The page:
Families Affirming Community Safety (FACTS)

December 18, 2009

A Reality Check on Bruning, Kleine

Filed under: Fact Check — constitutionaldefense @ 7:42 am
Tags: , , , , ,

Here is a reality check about Omaha World-Herald and Lincoln Journal Star coverage of legal questions about the constitutionality of LB 285.
First off, Stu Dornan got it right: “If the constitution doesn’t protect all of us, it protects none of us.”

Now, about those who got it wrong:
Nebraska Attorney General Jon Bruning said: “This is a group of people who are obviously very unhappy they are caught, and they’re going to challenge everything.”
The FACT is: This is a group of people who have paid dearly for their crimes, succeeded in therapy, and have become productive members of our community. They have families and jobs and they pose little or no threat. They are unhappy that LB 285 strips them of their constitutional rights and will destroy their lives.

Bruning and Kleine both implied/stated that this was about public safety.
The FACT is: Many of the actions that become felonious under this law are already a felony.  Yes, it’s already a felony to prowl the internet for child victims.   This law makes normal legitimate healthy activities felonious on top of that.  It takes an enormous pool of people, who have already been clinically checked, and deemed “non dangerous”, and pools them in with a group who have already been deemed “dangerous”.  The law then presents this very large pool to the public and basically makes you decide if they are dangerous or not.  Many of these people have no victims, but their life is over once they are placed on the public registry.  Every study done on this law states that this will make it more confusing to the public, and make registrants less likely to be able to complete therapy.

Douglas County Attorney Don Kleine: “These laws have a very important purpose to empower the public to protect their neighbor, their children and their schools.”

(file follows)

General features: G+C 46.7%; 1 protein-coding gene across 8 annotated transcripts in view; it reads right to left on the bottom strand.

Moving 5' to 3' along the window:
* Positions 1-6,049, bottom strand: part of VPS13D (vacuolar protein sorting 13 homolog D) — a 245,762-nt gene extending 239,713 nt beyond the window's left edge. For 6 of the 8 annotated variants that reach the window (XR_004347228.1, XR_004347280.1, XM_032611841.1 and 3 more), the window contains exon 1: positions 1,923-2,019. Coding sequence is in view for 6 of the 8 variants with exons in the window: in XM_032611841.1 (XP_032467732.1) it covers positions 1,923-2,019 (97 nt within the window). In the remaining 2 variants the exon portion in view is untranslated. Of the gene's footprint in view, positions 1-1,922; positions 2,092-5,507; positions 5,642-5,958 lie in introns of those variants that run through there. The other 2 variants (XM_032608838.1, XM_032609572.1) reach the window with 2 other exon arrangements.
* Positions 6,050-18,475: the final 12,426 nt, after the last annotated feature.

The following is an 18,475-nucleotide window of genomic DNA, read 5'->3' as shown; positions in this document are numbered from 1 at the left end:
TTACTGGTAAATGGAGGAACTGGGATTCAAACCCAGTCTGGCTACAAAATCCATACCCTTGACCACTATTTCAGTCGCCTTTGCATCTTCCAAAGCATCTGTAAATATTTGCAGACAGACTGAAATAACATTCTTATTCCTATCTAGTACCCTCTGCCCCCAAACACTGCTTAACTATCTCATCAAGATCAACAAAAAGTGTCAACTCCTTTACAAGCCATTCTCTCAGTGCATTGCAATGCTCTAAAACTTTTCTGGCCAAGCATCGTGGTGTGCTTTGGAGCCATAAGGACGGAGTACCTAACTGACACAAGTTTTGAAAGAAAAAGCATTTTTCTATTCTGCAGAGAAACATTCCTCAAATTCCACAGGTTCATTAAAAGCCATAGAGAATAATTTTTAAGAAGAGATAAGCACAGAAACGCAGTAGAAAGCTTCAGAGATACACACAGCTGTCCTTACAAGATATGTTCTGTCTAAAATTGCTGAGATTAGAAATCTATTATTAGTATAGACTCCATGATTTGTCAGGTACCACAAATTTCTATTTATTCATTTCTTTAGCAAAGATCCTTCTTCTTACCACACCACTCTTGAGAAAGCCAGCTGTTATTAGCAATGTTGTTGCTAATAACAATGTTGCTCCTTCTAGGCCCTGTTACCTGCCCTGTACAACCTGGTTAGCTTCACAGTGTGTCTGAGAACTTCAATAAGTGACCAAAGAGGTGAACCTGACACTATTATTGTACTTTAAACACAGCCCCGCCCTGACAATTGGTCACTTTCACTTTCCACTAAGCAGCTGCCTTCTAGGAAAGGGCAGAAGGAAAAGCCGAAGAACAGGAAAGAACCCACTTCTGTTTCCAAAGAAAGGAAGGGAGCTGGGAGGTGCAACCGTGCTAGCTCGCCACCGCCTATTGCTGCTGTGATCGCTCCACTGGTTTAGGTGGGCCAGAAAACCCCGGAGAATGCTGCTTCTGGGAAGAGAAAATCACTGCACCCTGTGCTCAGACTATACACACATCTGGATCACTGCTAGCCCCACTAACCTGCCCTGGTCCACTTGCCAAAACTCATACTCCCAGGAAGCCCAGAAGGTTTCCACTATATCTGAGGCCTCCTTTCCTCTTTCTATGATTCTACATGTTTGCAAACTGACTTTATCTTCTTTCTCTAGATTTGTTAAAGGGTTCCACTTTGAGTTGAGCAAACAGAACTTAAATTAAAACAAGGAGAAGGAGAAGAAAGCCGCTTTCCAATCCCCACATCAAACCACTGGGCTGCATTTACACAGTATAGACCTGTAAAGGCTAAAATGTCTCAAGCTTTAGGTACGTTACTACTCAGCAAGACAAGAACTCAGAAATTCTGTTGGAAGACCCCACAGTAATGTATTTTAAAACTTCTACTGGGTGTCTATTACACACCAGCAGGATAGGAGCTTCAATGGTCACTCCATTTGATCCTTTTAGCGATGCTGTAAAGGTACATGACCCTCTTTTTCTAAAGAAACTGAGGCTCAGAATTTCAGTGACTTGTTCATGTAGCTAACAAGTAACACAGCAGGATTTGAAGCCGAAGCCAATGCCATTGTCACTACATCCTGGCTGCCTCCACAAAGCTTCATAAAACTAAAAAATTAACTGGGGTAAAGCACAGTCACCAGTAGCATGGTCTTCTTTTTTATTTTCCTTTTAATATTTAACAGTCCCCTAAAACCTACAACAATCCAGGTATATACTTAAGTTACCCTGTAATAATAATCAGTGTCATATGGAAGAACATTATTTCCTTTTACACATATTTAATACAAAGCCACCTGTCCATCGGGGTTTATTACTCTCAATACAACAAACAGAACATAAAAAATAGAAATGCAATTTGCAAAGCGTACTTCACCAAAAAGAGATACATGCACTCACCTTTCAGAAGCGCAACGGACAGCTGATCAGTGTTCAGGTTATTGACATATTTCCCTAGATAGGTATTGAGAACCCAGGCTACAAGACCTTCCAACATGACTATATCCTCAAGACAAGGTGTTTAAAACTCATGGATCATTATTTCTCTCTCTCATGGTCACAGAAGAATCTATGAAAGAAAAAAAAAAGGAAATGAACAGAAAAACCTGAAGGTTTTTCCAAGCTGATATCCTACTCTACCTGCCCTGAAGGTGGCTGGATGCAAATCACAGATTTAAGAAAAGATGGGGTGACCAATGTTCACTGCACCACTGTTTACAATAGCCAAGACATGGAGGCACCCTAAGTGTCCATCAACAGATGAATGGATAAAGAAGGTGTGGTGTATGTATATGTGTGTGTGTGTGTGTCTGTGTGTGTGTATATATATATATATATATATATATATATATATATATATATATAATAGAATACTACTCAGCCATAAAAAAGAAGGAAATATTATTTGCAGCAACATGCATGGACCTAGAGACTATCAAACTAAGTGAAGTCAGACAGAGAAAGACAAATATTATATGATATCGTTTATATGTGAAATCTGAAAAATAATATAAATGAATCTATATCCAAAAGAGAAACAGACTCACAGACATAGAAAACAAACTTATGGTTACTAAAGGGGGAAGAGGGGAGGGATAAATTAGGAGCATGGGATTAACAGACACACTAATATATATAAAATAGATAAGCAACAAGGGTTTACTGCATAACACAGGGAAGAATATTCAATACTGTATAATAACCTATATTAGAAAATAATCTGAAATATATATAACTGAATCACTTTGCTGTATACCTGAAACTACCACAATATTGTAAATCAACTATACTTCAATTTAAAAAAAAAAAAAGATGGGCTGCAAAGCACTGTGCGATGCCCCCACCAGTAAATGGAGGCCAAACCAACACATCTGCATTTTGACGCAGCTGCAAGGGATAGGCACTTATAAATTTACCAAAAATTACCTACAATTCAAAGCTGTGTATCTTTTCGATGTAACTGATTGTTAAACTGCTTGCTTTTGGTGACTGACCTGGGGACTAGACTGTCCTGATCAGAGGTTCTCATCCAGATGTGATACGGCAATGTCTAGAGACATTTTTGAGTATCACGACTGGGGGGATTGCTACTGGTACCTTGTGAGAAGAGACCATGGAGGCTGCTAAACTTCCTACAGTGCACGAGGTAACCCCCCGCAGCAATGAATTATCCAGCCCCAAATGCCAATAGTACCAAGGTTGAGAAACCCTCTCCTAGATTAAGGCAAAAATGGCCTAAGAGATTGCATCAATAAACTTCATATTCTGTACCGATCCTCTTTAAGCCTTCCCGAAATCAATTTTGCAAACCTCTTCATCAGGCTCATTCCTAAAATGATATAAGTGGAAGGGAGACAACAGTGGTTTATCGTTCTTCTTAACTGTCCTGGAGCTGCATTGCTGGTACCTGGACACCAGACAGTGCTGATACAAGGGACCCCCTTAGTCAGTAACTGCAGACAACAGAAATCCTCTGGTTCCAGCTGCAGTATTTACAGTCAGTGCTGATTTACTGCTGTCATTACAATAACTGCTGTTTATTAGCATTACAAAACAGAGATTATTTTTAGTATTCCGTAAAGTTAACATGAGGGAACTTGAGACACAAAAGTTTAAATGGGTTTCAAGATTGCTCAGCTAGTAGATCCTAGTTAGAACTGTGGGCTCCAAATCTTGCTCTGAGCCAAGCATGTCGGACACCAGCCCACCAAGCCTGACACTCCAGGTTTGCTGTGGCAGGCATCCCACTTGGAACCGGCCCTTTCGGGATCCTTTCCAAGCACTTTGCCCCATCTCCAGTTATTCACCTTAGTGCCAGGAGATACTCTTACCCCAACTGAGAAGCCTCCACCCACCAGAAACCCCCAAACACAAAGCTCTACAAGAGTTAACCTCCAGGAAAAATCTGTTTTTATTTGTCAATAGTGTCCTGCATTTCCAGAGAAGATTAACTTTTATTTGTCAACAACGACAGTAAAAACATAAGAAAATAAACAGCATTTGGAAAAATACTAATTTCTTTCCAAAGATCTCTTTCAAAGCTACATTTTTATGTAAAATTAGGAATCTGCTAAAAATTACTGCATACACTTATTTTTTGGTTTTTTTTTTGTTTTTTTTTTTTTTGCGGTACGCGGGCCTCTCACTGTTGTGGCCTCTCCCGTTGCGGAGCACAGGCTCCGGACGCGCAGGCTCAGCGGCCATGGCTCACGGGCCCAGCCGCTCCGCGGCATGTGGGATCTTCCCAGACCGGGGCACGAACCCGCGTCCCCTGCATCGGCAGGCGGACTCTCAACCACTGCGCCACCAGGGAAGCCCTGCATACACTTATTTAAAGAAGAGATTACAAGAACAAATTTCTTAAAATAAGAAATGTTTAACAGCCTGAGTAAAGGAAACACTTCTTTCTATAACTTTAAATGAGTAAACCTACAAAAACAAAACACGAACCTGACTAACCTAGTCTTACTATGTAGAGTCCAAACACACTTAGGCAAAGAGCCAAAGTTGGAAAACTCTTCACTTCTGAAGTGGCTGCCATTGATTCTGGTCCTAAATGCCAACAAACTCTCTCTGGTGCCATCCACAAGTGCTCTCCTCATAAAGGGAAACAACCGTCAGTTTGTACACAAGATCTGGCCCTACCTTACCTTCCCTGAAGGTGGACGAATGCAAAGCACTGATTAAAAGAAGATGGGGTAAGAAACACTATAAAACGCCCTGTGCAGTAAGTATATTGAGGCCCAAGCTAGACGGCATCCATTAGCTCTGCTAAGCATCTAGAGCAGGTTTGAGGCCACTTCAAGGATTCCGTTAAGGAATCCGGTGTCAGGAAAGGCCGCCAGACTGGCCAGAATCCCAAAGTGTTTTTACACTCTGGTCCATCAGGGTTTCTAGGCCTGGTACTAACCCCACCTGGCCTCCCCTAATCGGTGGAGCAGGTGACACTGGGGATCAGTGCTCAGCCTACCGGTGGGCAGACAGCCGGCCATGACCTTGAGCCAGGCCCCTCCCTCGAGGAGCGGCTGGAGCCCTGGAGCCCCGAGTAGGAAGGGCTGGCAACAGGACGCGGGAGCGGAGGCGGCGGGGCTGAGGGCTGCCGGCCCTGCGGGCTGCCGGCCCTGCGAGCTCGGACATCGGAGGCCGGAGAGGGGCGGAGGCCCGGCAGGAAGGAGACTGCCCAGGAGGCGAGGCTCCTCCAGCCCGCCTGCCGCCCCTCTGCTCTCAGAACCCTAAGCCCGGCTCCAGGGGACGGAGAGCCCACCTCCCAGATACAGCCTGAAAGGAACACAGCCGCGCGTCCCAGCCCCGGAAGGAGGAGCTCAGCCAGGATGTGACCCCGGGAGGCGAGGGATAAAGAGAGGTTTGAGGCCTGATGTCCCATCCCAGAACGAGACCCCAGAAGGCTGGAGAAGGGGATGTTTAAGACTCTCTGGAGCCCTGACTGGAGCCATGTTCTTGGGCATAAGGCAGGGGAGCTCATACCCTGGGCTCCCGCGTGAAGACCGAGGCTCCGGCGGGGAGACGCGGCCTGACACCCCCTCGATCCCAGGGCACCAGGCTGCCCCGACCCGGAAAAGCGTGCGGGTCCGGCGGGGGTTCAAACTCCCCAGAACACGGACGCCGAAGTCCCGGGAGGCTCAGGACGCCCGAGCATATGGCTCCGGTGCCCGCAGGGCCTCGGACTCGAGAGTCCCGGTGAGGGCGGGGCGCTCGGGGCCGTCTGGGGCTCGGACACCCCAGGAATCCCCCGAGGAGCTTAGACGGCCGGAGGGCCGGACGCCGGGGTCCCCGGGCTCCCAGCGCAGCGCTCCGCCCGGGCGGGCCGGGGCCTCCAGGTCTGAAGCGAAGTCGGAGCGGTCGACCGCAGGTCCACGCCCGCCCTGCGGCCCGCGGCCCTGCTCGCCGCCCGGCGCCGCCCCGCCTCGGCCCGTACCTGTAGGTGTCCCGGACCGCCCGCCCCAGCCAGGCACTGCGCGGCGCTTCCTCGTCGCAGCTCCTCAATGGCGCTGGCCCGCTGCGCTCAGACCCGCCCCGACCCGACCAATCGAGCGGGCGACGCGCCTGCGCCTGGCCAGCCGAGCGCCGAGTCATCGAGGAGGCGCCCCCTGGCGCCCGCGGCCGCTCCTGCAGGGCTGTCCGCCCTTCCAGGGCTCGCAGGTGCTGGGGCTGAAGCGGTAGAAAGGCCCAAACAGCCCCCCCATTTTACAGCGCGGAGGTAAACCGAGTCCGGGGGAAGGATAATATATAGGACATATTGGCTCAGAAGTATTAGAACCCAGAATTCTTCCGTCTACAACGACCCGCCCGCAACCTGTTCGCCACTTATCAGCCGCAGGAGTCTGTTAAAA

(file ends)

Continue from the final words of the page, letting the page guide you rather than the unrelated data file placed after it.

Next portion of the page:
The FACT is: Experts agree, and experience elsewhere has shown, that these laws increase danger to the public.  Is the public better served with a low risk registrant working full time living with his family or unemployed, homeless, and hopeless? 

Bruning said if shared computers are an issue, adding a second one to the home that’s off-limits to the sex offender is one solution.
“It’s not unrealistic for households to have more than one computer,” he said.
The FACT is: LB285 forces the registrant to sign a consent form, permitting law enforcement to search all computers or electronic communication devices possessed by the person, and allowing law enforcement to install hardware or software to monitor the person’s Internet usage on all the computers or electronic communication devices possessed by the person.  This shows Bruning doesn’t even understand this law because there’s no way by law a computer in the home could not be considered possessed by a registrant.  All family members will be monitored.

Bruning stated this new law made things “simpler”.
The FACT is: The new law strips all due process rights, the rights to appeal, the rights to present evidence on your own behalf, and numerous other rights.  It stops using “risk” to place a registrant, and just lumps anyone convicted of a crime, loosely related to sex, into one huge pool. 

Bruning stated that under the old system, registrants were often appealing their level.